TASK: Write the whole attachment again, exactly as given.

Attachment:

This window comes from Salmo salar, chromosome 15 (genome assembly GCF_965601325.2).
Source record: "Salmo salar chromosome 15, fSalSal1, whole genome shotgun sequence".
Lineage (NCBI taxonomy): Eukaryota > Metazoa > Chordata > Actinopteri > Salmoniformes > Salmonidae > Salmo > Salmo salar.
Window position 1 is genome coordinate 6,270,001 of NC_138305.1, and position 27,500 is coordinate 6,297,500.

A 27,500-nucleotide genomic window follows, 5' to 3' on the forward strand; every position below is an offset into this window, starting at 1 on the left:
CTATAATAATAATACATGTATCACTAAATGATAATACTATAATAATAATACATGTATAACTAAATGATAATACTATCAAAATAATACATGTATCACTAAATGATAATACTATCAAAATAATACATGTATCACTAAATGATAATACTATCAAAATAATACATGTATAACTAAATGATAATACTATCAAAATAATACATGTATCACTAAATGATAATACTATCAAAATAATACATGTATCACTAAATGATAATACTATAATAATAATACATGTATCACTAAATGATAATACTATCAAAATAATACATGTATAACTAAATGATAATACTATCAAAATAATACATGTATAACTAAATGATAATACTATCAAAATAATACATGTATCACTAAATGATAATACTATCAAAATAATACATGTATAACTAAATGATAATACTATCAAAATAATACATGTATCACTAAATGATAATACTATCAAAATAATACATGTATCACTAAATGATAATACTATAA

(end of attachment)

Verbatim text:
This window comes from Salmo salar, chromosome 15 (genome assembly GCF_965601325.2).
Source record: "Salmo salar chromosome 15, fSalSal1, whole genome shotgun sequence".
Lineage (NCBI taxonomy): Eukaryota > Metazoa > Chordata > Actinopteri > Salmoniformes > Salmonidae > Salmo > Salmo salar.
Window position 1 is genome coordinate 6,270,001 of NC_138305.1, and position 27,500 is coordinate 6,297,500.

A 27,500-nucleotide genomic window follows, 5' to 3' on the forward strand; every position below is an offset into this window, starting at 1 on the left:
CTATAATAATAATACATGTATCACTAAATGATAATACTATAATAATAATACATGTATAACTAAATGATAATACTATCAAAATAATACATGTATCACTAAATGATAATACTATCAAAATAATACATGTATCACTAAATGATAATACTATCAAAATAATACATGTATAACTAAATGATAATACTATCAAAATAATACATGTATCACTAAATGATAATACTATCAAAATAATACATGTATCACTAAATGATAATACTATAATAATAATACATGTATCACTAAATGATAATACTATCAAAATAATACATGTATAACTAAATGATAATACTATCAAAATAATACATGTATAACTAAATGATAATACTATCAAAATAATACATGTATCACTAAATGATAATACTATCAAAATAATACATGTATAACTAAATGATAATACTATCAAAATAATACATGTATCACTAAATGATAATACTATCAAAATAATACATGTATCACTAAATGATAATACTATAA